TAXONOMIC NOTE: Graphocephala can be a very difficult genus in which to differentiate some of the species from one another, it has been a bit of a taxonomic mess for a while. G. fennahi can be challenging to distinguish from green and red members of G. coccinea. Exact measurements of body length and determination of sex (or photos that allow a sex to be determined) can be very helpful in helping determine species, although even then it may not be possible to conclusively determine a species due to overlapping size ranges. Coloration and pattern can also be a useful field mark, but not always. G. fennahi tends to have 1 or 2 red bands that are of non-equal width, usually with the corial band reduced or absent, and on occasion the bands can be of similar length. Some individuals of coccinea can have 2 red bands of subequal length. Additionally, the heavily scalloped black markings at the tips of the wings are usually an indication of fennahi, but not always. While fennahi typically has this trait, members of coccinea can occasionally show this. Graphocephala can be very challenging.

Status: Native
Global and State Rank:
See also Habitat Account for General Rhododendron Thickets and Balds

Species Photo Gallery for Graphocephala fennahi Rhododendron Leafhopper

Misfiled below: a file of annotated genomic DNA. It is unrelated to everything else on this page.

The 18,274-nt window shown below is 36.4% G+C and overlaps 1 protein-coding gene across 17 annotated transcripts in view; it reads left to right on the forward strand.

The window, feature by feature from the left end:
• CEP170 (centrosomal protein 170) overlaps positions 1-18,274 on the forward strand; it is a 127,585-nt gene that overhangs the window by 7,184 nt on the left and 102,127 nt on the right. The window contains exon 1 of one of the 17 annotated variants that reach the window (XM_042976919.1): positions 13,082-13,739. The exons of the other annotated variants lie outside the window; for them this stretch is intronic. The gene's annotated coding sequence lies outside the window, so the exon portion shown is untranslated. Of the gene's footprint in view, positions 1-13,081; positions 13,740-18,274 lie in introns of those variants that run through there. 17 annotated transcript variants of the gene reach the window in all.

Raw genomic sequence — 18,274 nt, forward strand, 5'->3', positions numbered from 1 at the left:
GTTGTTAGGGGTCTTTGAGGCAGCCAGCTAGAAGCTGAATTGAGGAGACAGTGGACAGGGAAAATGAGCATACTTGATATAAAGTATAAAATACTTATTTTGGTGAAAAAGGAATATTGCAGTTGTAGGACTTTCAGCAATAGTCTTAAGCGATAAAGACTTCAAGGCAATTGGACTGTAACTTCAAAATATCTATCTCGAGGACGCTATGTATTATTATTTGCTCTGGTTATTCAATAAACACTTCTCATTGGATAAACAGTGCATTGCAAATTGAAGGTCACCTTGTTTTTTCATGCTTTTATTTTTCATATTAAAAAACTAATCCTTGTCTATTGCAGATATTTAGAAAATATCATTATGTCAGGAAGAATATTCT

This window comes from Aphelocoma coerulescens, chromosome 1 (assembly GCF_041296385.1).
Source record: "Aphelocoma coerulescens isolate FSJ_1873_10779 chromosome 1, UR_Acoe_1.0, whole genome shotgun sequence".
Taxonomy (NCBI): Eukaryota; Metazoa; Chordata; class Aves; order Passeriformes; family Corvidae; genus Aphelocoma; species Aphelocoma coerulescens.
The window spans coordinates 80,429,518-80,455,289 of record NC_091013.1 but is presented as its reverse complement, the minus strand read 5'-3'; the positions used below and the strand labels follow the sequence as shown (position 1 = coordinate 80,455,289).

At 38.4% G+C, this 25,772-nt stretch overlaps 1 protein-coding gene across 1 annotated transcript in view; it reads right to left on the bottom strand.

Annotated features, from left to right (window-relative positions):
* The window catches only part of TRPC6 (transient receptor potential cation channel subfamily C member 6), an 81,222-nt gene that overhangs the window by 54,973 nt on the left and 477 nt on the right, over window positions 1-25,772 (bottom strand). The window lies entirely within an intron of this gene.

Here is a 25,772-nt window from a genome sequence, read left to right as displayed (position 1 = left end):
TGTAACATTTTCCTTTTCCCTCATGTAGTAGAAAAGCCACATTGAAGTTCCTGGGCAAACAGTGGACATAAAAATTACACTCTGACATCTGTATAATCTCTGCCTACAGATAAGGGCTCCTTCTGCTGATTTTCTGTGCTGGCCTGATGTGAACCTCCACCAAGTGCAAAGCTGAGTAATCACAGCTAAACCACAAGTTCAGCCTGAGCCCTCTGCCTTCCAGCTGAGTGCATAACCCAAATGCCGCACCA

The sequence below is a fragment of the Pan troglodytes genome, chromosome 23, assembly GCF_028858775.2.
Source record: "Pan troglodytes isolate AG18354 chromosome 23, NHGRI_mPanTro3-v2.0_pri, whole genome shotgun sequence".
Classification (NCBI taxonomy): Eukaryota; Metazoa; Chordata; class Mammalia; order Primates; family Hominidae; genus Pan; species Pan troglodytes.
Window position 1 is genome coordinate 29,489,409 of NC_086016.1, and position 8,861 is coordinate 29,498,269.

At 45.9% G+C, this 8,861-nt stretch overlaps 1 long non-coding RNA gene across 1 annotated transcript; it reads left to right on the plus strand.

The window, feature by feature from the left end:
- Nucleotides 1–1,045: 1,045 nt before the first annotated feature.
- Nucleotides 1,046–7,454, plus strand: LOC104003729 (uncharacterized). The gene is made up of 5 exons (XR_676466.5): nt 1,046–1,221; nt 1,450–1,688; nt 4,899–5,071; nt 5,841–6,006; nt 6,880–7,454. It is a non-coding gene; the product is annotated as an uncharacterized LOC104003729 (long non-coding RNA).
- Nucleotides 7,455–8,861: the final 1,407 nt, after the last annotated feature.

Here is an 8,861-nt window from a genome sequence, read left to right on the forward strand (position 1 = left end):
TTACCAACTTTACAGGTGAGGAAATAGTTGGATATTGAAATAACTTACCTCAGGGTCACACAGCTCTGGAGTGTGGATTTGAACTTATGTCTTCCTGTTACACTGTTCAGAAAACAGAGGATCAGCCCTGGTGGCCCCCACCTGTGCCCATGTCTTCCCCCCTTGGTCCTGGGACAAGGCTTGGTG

Photo by: Scott Bolick
Forsyth Co.
Comment:
Photo by: Scott Bolick
Mitchell Co.
Comment:
Photo by: Scott Bolick
Mitchell Co.
Comment:
Photo by: Rob Van Epps
McDowell Co.
Comment:
Photo by: Margarita Lankford
Swain Co.
Comment: https://www.inaturalist.org/observations/52744537
Photo by: Margarita Lankford
Swain Co.
Comment: https://www.inaturalist.org/observations/51953273
Photo by: Ken Kneidel
Yancey Co.
Comment: forest edge
Photo by: Ken Kneidel
Yancey Co.
Comment: forest edge
Photo by: Randy Emmitt
Orange Co.
Comment: uv lights, will try to get a specimen.
Photo by: Randy Emmitt
Orange Co.
Comment: uv lights, will try to get a specimen.
Photo by: Ken Kneidel
Yancey Co.
Comment: 8.2 mm, forest edge with many Rhododendron maximum nearby
Photo by: Ken Kneidel
Yancey Co.
Comment: 8.2 mm, forest edge with many Rhododendron maximum nearby
Photo by: Kyle Kittelberger
Out Of State Co.
Comment: male, 7.7 mm
Photo by: Kyle Kittelberger
Out Of State Co.
Comment: male, 7.7 mm
Photo by: Kyle Kittelberger
Out Of State Co.
Comment: male, 7.7 mm
Photo by: Kyle Kittelberger, Paul Scharf
Wake Co.
Comment: mixed hardwood forest habitat; male, 7.7 mm long
Photo by: Kyle Kittelberger, Paul Scharf
Wake Co.
Comment: mixed hardwood forest habitat; male, 7.7 mm long
Photo by: Kyle Kittelberger, Paul Scharf
Wake Co.
Comment: mixed hardwood forest habitat; male, 7.7 mm long
Photo by: Kyle Kittelberger, Brian Bockhahn, Paul Scharf
Surry Co.
Comment: grassy, brushy habitat near forest edge
Photo by: Kyle Kittelberger, Brian Bockhahn, Paul Scharf
Surry Co.
Comment: grassy, brushy habitat near forest edge
Photo by: Kyle Kittelberger, Brian Bockhahn, Paul Scharf
Surry Co.
Comment: grassy, brushy habitat near forest edge
Photo by: Paul Scharf
Warren Co.
Comment: Nymph on Host Plant
Photo by: Paul Scharf, Kyle Kittleberger, Brian Bockhahn
Ashe Co.
Comment:
Photo by: Kyle Kittelberger, Brian Bockhahn, Paul Scharf
Ashe Co.
Comment: brushy, vegetated habitat
Photo by: Kyle Kittelberger
Wake Co.
Comment: mixed hardwood forest habitat